On February 23, Gretchen Buggeln presented a lecture titled “Art, Architecture, and Liturgical Space in Postwar America.” Buggeln holds the Phyllis and Richard Duesenberg Chair in Christianity and the Arts at Valparaiso University, where she is on the faculty of Christ College. Cosponsored by the Notre Dame Center for Liturgy, the Institute for Church Life, and the School of Architecture, Buggeln’s lecture was based on her forthcoming book, The Suburban Church: Modernism and Community in Postwar America, which will be published by University of Minnesota Press in December.
Buggeln opened with a story from her first year at Valparaiso, when a colleague asked what she thought of the university’s Chapel of the Resurrection, a modernist structure built from 1956 to 1959 by architect Charles Stade. “This is a loaded question on our campus,” she explained. She answered honestly: “When I saw this for the first time I did not immediately think, ‘Wow, what an amazing building! So beautiful!’ But I did think, ‘How interesting!’ And that is what has motivated my research.”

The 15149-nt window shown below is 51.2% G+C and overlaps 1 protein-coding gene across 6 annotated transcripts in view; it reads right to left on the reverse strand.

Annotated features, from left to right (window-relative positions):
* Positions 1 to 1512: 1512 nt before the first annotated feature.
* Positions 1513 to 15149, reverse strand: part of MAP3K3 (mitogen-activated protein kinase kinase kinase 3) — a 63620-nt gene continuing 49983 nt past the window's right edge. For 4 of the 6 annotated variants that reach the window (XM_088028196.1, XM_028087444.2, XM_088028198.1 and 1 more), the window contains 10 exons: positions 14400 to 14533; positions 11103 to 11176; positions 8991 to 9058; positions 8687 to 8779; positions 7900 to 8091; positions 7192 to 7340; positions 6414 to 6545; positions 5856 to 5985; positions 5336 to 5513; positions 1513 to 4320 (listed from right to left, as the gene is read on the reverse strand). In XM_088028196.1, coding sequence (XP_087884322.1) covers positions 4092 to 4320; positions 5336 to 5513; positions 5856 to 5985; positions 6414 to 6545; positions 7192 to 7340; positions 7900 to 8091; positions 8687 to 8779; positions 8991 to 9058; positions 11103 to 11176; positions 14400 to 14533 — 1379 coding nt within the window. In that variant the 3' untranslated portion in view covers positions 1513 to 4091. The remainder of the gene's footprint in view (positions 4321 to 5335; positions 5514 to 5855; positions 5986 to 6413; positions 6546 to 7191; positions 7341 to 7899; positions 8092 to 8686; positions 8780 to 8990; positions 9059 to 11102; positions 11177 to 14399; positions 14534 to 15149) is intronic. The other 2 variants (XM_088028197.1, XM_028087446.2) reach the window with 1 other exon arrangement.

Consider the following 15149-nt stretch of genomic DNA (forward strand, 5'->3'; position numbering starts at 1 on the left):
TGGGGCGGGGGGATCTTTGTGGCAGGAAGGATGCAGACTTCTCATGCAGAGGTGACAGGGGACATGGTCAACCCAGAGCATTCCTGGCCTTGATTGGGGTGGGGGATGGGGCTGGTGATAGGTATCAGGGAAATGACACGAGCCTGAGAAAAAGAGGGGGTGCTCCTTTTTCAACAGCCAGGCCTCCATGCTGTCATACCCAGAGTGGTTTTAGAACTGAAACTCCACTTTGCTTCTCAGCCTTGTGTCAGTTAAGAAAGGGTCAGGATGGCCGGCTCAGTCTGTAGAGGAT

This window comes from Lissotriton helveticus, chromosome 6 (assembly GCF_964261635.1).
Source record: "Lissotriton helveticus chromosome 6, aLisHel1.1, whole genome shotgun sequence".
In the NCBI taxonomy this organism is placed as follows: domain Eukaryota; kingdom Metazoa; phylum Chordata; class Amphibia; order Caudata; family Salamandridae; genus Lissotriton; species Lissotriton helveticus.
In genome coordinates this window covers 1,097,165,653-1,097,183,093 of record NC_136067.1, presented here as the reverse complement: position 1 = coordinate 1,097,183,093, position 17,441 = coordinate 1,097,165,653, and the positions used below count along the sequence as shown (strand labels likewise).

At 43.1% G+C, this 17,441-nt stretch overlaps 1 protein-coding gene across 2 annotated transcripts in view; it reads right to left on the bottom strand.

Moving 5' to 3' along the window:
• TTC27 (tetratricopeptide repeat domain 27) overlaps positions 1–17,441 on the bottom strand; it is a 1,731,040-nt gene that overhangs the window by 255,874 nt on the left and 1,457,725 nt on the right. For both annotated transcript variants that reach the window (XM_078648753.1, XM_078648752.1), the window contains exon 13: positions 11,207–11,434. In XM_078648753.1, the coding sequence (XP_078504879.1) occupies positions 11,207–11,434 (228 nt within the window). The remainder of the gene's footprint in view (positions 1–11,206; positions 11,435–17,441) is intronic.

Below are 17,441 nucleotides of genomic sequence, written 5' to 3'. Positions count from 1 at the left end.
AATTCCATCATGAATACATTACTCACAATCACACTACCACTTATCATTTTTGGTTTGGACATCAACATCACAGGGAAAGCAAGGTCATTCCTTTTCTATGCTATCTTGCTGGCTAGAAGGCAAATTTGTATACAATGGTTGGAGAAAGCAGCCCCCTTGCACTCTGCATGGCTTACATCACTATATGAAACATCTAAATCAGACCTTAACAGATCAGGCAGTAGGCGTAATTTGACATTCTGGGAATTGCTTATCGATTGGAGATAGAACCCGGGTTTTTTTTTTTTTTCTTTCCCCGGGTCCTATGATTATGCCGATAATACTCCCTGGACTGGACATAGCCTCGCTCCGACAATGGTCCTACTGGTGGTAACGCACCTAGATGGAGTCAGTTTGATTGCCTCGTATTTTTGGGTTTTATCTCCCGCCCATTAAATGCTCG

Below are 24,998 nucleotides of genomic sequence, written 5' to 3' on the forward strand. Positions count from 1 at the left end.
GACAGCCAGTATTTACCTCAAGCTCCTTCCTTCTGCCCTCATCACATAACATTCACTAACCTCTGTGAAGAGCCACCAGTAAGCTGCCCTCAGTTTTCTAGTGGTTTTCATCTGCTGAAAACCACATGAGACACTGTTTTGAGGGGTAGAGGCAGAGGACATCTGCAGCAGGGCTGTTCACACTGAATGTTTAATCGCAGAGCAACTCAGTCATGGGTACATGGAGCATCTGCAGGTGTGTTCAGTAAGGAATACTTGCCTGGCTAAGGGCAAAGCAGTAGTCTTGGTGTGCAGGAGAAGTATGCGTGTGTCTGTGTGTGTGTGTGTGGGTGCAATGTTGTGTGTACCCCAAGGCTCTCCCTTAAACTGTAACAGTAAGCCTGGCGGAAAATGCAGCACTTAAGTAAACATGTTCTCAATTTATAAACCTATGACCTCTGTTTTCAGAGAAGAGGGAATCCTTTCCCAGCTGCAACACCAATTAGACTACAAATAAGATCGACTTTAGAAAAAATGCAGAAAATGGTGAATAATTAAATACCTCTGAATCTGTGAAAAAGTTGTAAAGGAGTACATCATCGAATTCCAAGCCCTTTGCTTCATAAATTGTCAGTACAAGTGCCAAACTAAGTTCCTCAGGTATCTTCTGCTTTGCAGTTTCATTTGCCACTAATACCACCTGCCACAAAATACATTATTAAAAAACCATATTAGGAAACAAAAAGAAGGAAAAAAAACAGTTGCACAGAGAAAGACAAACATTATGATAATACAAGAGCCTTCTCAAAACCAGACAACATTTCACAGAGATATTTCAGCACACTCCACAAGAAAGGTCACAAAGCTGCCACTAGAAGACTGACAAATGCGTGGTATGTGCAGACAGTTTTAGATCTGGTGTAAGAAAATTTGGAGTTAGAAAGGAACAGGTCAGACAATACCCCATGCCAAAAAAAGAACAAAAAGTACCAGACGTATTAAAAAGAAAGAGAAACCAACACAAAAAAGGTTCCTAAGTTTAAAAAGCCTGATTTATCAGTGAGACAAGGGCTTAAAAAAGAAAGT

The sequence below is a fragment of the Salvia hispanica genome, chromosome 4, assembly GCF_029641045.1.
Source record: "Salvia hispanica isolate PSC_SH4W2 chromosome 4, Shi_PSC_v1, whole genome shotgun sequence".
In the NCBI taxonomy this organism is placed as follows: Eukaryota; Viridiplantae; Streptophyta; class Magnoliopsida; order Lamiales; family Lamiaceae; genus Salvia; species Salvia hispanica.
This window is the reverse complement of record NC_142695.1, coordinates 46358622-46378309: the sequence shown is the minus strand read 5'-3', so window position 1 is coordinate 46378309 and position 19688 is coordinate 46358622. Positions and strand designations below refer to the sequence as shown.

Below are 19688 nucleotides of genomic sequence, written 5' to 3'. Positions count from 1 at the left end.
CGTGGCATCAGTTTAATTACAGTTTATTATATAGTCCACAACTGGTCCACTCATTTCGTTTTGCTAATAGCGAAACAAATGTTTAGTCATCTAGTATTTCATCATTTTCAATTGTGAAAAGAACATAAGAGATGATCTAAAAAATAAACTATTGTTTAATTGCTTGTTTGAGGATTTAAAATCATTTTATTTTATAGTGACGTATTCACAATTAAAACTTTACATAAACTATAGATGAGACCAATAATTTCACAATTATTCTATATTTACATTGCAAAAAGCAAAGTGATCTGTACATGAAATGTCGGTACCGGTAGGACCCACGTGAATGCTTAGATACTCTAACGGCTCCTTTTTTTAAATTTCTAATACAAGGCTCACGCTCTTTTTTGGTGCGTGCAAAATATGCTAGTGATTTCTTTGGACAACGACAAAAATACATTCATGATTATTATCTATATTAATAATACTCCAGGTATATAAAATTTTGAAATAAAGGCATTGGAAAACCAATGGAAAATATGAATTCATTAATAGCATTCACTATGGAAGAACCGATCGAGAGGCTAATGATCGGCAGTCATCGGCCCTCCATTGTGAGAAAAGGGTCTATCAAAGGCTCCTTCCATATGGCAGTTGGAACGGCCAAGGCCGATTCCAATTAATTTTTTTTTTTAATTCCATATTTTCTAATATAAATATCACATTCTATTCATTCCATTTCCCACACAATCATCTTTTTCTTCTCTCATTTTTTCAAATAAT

Buggeln then offered three broad themes to help explain what American churches built in the postwar era. First, there was a common belief in the postwar years that the art and church architecture of the previous generations was derivative and inauthentic. “This is more intense than simply not liking the fashions of one’s parents and grandparents,” she said. By the late 1950s, even people in the pews were joining architects and artists to suggest that the recent past’s reliance on Gothic styling was “wrongheaded.”
Second, there was uncertainty over the future of both the church and the world. “After a devastating war that recalibrated the moral outlook of many Americans, the world seemed to require a new faith tuned uniquely to the crises of the day,” Buggeln said.